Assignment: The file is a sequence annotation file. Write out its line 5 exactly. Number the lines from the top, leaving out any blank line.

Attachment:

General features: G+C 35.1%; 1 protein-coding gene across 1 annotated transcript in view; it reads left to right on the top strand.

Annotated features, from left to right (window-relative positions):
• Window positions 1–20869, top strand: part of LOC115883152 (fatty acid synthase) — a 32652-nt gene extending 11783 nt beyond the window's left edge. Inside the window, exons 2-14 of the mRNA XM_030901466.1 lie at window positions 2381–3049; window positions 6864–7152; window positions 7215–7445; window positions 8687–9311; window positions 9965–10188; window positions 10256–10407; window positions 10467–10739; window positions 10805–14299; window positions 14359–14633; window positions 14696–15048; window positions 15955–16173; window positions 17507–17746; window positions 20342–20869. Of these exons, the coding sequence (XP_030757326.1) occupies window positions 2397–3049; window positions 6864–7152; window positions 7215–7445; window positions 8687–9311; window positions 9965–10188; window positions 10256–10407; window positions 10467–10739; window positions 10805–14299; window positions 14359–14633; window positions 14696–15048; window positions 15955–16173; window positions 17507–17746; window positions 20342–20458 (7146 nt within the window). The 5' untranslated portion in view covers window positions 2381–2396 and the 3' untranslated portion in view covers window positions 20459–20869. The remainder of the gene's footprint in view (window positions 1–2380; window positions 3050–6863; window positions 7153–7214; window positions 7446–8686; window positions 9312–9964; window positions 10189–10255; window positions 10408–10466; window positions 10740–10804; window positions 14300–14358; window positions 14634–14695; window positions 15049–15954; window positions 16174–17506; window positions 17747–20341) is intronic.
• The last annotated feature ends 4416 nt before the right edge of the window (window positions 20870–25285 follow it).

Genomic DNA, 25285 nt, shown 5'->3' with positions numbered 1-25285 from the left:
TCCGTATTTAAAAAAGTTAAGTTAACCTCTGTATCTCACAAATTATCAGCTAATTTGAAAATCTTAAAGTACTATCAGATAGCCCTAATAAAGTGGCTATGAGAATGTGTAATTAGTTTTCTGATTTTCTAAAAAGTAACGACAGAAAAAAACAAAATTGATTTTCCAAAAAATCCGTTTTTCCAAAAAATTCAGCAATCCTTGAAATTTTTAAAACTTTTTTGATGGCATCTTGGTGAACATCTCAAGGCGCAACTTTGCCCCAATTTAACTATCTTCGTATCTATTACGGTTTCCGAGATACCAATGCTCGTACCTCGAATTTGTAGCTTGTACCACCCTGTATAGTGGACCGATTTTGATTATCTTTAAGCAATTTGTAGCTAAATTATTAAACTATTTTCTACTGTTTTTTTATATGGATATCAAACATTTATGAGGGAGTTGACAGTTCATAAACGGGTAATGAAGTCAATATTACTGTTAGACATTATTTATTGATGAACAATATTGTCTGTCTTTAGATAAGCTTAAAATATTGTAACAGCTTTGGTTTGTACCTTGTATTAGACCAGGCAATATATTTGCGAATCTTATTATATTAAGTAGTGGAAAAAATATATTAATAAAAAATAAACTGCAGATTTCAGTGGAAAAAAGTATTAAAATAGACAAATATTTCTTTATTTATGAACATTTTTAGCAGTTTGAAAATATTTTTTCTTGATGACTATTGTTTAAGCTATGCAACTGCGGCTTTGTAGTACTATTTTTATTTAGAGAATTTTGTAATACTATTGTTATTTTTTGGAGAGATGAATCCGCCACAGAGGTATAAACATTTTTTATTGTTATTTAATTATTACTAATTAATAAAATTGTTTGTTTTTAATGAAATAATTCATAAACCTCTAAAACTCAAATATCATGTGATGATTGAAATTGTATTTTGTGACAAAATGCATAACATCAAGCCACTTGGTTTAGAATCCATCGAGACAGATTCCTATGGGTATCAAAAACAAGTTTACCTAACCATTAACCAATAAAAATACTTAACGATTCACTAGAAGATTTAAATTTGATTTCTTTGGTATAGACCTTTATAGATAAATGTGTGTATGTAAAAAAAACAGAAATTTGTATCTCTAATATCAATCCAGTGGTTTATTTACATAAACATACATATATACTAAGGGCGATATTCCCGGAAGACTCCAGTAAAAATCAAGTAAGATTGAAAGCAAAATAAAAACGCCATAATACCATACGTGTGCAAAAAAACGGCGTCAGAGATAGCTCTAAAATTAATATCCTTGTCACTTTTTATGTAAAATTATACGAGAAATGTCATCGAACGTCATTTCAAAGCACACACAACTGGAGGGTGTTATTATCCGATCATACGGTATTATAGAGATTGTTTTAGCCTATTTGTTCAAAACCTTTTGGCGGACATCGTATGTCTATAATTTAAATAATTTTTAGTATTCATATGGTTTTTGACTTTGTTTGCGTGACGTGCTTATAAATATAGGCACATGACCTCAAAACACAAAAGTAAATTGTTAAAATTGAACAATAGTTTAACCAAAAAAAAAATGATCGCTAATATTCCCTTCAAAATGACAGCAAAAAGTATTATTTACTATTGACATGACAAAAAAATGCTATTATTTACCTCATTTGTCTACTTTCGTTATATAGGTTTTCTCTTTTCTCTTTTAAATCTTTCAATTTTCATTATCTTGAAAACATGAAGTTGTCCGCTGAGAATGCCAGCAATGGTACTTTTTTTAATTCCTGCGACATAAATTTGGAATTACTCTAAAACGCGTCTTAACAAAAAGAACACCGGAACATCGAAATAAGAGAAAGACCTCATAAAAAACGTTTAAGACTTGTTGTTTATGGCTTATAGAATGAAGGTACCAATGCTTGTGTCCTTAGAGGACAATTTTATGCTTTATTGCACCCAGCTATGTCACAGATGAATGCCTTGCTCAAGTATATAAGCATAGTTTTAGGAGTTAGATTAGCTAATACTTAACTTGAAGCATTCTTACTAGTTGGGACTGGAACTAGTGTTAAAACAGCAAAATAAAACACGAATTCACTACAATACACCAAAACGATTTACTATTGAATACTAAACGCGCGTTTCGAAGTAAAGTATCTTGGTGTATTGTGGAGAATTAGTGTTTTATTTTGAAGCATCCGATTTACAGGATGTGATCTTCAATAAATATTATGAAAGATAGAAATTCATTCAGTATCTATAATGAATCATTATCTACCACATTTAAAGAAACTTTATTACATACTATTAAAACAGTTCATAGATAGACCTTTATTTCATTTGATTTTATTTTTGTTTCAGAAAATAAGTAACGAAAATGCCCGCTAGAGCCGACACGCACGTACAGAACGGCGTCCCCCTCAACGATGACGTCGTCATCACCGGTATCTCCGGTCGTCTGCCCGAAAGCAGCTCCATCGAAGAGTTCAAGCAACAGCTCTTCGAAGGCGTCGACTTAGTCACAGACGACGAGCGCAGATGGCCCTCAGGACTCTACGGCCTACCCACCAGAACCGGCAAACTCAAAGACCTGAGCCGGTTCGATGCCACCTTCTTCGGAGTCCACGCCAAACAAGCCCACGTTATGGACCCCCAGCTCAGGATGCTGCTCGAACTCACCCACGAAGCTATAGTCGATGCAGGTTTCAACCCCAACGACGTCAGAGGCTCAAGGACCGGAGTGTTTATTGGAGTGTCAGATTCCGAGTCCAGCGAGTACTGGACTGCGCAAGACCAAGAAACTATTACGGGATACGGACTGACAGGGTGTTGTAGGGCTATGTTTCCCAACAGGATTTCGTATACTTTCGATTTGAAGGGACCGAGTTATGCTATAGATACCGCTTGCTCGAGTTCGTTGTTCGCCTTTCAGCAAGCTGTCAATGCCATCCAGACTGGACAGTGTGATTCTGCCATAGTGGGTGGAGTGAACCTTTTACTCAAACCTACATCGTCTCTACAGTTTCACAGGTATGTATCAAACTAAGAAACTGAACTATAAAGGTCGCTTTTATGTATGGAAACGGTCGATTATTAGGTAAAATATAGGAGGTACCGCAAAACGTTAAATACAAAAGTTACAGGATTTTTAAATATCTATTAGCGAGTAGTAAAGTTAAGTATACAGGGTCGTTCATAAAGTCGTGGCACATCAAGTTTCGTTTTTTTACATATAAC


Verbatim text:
Genomic DNA, 25285 nt, shown 5'->3' with positions numbered 1-25285 from the left: